In the News, Reproductive Health, Women's Health


“If I can keep one child from going down the path that I went down, it will be worth it.” Words spoken by twenty-nine-year-old Cyntoia Brown. The path she embarked on as a child was not one she chose. Brown was forced into prostitution as a child during which time she was abused and raped until the age of 16 when she was arrested for murdering one of her solicitors.

Brown’s story has garnered a lot of media attention recently with a number of high profile celebrities including Rihanna and Kim Kardashian sharing her story on social media outlets and calling for her release from a life prison sentence. Brown has served 13 years thus far and is ineligible for until she has served at least 53 years.

Cyntoia Brown’s story brings to light both the legal and health-related problems associated with sex trafficking. After having their human rights violated, victims who comply with their abusers’ demands are often jailed for prostitution. Those who fight back against their violators often face legal prosecution and serve jail sentences. Is this how we should treat victims of human trafficking?

Not only do victims face legal ramifications they also endure health consequences of their physical and emotional abuse. Women are often subjected to unwanted, unplanned pregnancies because they do not have access to birth control methods including condoms (1). This also places them at risk for gynecological problems including sexually transmitted diseases and infections. According to Stop Violence Against Women, rates of abortion, infertility, and sterilization are higher among female prostitutes. Victims are also subject to long-term mental health issues including depression, suicidal ideation, substance abuse and post-traumatic stress disorder.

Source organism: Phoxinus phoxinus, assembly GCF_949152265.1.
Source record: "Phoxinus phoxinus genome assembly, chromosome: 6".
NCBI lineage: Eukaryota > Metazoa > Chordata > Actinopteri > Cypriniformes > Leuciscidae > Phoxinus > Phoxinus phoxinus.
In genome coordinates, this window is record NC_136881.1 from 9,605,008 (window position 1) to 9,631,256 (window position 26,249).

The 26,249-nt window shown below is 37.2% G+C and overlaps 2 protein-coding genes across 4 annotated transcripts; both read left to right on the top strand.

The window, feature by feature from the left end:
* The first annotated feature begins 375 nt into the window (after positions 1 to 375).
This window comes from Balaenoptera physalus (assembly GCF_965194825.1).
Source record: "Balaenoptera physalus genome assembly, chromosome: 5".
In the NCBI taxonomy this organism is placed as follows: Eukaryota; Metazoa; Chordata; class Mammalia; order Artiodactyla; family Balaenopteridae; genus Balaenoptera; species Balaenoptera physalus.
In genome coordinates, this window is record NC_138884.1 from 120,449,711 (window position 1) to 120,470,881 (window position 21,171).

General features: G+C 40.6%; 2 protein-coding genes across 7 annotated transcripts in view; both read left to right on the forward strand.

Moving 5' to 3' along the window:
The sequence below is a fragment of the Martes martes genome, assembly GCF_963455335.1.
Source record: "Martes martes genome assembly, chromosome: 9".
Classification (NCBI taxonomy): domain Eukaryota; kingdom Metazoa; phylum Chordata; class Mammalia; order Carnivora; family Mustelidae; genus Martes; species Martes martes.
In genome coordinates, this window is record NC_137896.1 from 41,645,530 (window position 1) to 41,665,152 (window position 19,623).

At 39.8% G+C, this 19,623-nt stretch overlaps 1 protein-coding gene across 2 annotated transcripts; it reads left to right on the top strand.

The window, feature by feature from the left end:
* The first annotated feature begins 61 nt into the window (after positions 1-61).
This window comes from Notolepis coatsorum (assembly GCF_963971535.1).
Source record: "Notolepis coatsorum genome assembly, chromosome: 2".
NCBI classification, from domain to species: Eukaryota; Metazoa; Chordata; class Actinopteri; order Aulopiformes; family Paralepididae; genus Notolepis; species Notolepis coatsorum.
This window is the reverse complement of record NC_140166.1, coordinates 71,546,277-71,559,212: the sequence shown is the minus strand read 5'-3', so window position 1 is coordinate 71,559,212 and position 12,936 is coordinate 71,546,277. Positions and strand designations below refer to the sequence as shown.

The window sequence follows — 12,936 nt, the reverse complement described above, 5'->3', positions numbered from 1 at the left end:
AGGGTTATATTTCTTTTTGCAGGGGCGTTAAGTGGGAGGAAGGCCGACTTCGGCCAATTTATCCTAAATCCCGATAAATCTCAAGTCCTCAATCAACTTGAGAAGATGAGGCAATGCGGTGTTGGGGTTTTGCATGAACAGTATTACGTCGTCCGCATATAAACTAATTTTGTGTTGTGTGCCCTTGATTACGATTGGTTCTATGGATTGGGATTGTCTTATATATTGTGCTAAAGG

Brown’s story is not unique. According to the Human Trafficking Hotline, in 2015 over 5,500 cases of human trafficking were reported (2). This number rose in the following year. Over 7,600 cases were reported in 2016. The challenges that victims of human trafficking face need our attention. Their struggles with physical and emotional abuse do not belong only to themselves. They are public health issues that affect us all.





  • Laurie Hursting

    Wow, tough yet important subject. Are those numbers of total global cases? I wonder how the numbers are distributed by country. Sadly, I know that the US battles sex trafficking as well even though it’s often viewed as an “other places” issue.

    • Casey

      I believe those statistics are only in the US. Sadly, I would imagine there are many more on an international basis. Very true! We should do so much more as a nation.

  • Andrew Bradford

    Casey, it definitely broke my heart to heart about the case of Cyntoia brown. At first, I thought this had to be some kind of sick and twisted fake news article, until I did my own research. It’s disgusting that our justice system has been designed to be so heartless. While I definitely feel that human trafficking is a major public health concern, I would also posit that so too is our justice system. Maybe there is hope in the future for those like Cyntoia.